31 Nights of Horror – The Silence of the Lambs

The movie that started my infatuation with serial killers. Also the movie that keeps me from listening to Tom Petty on a two-lane highway at night. Oh, and probably the movie that prevents me from helping any strangers carry anything. Oh, you need help carrying your groceries, Gladys? Sorry, I want to live. The 1991 film stars Jodie Foster as a young, eager FBI trainee and Anthony Hopkins as a cannibalistic maniac who is called upon to catch Buffalo Bill, a serial killer. The case goes high profile when a Senator’s daughter is kidnapped and authorities suspect that Buffalo Bill is responsible. Dr. Lecter is a brilliant psychiatrist who plays nothing but mind games with Clarice and doesn’t really add anything helpful to the investigation. Turns out though that Bill was actually a patient of Lecter’s and he is able to develop a fairly spot on profile. Buffalo Bill turns out to be a man who hates himself and has been skinning his female victims so that he can sew a skin suit and become a woman. Lecter escapes in the end after eating a secuirty guard’s face and flees to an island location. Clarice, basking in the success of her first case, graduates the academy and is contacted by Lecter who asks that she stop looking for him which she says she cannot do.


A census taker once tried to test me. I ate his liver with with some fava beans and a nice chianti.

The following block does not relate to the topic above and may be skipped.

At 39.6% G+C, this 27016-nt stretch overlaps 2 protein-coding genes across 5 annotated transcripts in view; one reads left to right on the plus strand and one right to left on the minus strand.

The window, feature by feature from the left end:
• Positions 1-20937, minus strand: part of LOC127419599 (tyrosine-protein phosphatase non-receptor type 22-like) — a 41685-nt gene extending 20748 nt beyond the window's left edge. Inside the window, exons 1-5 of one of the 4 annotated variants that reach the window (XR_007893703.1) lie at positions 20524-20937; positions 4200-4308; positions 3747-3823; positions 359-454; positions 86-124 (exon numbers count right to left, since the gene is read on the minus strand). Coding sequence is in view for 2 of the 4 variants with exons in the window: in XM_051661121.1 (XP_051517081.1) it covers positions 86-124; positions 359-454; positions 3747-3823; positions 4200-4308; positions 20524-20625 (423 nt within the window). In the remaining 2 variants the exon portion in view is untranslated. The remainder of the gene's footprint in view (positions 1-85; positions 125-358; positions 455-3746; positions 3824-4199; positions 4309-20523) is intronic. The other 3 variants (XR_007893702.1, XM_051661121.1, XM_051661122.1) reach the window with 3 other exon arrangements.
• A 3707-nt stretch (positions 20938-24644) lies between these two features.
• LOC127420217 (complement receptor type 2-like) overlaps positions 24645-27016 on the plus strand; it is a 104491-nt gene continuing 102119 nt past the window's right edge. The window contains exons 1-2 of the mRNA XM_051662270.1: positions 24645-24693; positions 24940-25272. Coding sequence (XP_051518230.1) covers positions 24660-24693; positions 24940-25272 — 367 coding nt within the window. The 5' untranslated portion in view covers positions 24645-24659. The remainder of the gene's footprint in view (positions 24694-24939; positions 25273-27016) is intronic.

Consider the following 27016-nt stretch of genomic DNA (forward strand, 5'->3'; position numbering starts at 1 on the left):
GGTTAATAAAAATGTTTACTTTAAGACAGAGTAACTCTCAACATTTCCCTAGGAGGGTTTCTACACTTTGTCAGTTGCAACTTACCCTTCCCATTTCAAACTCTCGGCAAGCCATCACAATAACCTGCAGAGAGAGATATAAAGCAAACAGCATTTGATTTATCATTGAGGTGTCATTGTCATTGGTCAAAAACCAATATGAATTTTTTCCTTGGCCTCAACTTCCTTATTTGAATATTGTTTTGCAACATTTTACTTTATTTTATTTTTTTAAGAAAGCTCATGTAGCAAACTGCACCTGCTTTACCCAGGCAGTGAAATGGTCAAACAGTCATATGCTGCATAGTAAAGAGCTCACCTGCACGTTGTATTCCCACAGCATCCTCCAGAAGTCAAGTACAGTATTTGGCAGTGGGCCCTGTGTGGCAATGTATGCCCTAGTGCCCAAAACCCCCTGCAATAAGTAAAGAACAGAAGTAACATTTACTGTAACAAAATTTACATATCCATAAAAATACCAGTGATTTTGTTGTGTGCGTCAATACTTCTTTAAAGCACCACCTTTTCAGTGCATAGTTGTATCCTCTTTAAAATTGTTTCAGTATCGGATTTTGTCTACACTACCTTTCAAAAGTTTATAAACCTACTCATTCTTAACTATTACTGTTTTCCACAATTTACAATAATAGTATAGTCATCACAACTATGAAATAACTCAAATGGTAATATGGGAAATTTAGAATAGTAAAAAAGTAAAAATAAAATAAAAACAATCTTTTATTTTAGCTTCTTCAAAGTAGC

Oh, and Senator, just one more thing – love your suit.


I saw this movie for the first time when I was still convinced that I was going to be an FBI agent and Clarice Starling was my idol (after Special Agent Dana Scully). There is a scene in this movie where Clarice is about to inspect a corpse and the local authorities won’t leave the room and I never really understood this. I later read an analysis of the movie that elaborated on the bias of women investigating crimes against women because we are thought to unfairly fixate on a male suspect. This is one of those chicken or the egg arguments, statistically, men perpetrate the most crimes against women so one could assume that the suspect would be male. We don’t see this with men because there are fewer female serial killers who target males. Anyway, the movie was criticized as being sexist but I feel that they were just highlighting an issue that a female might experience in a male dominated field.


Excellent movie, the trilogy is based on books that are also quite good. Thanks for stopping by <3

%d bloggers like this: